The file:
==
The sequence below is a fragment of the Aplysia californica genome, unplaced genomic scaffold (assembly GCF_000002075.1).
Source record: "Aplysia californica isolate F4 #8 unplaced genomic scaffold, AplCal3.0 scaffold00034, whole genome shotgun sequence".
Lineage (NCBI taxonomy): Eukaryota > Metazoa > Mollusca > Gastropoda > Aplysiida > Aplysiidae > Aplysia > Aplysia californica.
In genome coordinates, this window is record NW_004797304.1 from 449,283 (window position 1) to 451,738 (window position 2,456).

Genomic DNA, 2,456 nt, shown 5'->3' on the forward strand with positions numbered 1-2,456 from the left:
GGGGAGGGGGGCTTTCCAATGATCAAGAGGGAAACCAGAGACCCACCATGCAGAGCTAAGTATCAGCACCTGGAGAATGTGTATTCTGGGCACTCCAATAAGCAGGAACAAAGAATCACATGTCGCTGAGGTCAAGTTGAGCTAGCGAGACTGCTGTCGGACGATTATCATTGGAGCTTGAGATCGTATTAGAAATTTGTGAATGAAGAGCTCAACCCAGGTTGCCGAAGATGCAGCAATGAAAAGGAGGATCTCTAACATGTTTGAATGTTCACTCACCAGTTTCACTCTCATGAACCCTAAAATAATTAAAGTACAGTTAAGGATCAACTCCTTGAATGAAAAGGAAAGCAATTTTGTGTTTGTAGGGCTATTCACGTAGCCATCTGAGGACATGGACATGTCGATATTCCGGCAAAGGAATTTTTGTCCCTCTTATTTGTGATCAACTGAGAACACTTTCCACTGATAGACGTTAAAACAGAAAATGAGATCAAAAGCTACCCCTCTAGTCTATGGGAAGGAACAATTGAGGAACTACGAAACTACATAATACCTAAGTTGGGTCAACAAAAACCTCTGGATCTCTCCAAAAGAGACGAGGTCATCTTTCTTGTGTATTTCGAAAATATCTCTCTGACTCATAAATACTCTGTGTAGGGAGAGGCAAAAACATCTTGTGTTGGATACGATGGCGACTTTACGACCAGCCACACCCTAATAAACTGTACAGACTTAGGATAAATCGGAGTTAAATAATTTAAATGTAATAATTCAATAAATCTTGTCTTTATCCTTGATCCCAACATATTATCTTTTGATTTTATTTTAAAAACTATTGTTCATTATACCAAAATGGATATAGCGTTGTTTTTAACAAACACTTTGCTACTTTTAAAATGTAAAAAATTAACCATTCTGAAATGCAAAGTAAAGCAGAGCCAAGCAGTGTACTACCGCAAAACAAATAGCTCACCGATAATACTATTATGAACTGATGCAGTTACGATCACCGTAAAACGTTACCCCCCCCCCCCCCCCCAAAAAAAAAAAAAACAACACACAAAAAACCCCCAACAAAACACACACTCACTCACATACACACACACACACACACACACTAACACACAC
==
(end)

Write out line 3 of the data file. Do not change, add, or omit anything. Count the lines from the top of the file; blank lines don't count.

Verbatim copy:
Lineage (NCBI taxonomy): Eukaryota > Metazoa > Mollusca > Gastropoda > Aplysiida > Aplysiidae > Aplysia > Aplysia californica.